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TO THE MOST NOBLE

RICHARD MARQUIS WELLESLEY,K.G.

ONE OF HIS MAJESTY'S PRINCIPAL

SECRETARIES OF STATE.

MY LORD,

Though the inability with which the following Discourses are executed, may bring on me the charge of presumption in selecting a name of such high authority on every question connected with the history and science of the eastern world; yet the motives by which they were suggested, may, in some degree, recommend them to the

approbation of Marquis Wellesley.-To no one, my Lord, could they be addressed with so much propriety; since, among the many claims, which a vigorous and splendid administration in India has entailed on public

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esteem and gratitude, it is impossible to forget the obligations, which your Lordship’s patronage has conferred on oriental literature.

Your Lordship needs not to be informed, of what every -scholar must know, that, in a work, confessedly intended for popular use, but on a subject so recondite and diffusive, it was impossible to avoid allusions to many points, on which a wide difference of opinion has excited much intemperance and acrimony. That the ensuing discussion of some of those points, is so temperate, as to compose all difference of opinion, it would be arrogant to hope: but no objeetor to the principles supported will have reason to complain, that his sentiments have been disguised' by misrepresentation, or distorted by prejudice.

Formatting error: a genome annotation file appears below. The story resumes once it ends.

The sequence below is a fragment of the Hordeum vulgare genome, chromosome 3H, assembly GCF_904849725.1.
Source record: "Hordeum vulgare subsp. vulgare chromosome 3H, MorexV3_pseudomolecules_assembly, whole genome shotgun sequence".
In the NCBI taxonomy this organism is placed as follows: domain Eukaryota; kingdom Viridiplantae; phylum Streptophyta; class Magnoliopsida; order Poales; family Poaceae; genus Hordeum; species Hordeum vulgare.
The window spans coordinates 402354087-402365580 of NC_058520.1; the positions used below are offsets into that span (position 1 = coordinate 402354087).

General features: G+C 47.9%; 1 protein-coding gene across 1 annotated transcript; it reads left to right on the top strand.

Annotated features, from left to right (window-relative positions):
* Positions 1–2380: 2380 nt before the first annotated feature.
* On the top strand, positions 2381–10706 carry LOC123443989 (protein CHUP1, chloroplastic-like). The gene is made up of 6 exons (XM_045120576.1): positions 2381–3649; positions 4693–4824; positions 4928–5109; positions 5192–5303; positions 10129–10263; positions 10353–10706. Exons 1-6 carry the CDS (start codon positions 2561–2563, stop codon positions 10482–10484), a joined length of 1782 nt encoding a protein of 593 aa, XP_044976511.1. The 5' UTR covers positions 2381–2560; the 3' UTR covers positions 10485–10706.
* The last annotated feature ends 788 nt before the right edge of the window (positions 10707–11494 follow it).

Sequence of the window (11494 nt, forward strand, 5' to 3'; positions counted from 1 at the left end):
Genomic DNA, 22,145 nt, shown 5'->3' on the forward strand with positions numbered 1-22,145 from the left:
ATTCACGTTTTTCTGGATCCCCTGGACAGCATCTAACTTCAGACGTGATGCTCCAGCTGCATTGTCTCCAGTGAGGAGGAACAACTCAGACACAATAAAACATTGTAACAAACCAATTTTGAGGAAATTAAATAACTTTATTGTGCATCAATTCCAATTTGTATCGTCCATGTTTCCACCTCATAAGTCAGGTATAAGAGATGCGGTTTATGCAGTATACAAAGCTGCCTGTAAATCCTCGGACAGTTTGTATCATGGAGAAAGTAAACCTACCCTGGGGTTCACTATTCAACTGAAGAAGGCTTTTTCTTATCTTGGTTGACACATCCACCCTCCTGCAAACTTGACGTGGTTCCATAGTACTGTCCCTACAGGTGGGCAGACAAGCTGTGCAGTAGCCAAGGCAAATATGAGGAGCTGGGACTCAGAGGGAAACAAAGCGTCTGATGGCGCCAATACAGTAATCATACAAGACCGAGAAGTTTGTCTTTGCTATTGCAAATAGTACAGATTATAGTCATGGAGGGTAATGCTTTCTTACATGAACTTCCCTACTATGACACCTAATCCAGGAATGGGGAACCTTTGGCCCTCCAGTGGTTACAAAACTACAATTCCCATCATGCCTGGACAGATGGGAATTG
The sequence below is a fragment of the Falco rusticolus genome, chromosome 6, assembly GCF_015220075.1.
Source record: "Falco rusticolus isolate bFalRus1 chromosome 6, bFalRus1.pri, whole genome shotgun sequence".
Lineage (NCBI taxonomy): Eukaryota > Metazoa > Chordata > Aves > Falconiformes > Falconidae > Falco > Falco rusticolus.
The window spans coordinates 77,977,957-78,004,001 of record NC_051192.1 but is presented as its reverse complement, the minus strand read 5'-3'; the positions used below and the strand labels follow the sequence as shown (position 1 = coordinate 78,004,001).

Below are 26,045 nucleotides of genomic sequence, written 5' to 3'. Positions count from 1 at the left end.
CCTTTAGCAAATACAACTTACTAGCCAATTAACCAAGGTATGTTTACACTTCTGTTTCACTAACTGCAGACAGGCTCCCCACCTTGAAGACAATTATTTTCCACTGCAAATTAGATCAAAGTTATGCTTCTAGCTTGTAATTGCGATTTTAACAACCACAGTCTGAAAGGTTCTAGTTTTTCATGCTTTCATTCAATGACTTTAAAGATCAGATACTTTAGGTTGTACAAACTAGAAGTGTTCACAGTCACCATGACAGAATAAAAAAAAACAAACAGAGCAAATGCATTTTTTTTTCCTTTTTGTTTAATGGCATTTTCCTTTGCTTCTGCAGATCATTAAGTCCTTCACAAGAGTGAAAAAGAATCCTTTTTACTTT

In the composition and publication of these discourses, the great object has been, to establish those sound principles, which, while they include the interests of religion and morality, are the basis of all true policy; principles, on which the British constitution in Church and State is founded; and to which alone we must look for domestic peace and security, and for the preservation of empire.

I have the honor to be, with the greatest respect,

My LORD,

Your Lordship's most obliged,

And most devoted Servant,

I. B. S. CARWITHEN.

MERE, WILTS,
March 31, 1810.

ADVERTISEMENT.

THE AUTHOR wishes to observe, respecting the few Notes attached to the present work, that they are principally designed for readers unacquainted with Asiatic literature. They might have been advantageously extended, but the Author was unwilling to add more than were absolutely necessary, until the sense of the public on the value of his performance should be ascertained

He cannot dismiss the volume without acknow

ledging his obligations to Doctor FORD, the Prin- , cipal of Magdalen Hall, and Lord Almoner's Professor of Arabic, for many valuable remarks ; and also for a communication transmitted in the most condescending manner by the learned Bishop

OF GLOCESTER,

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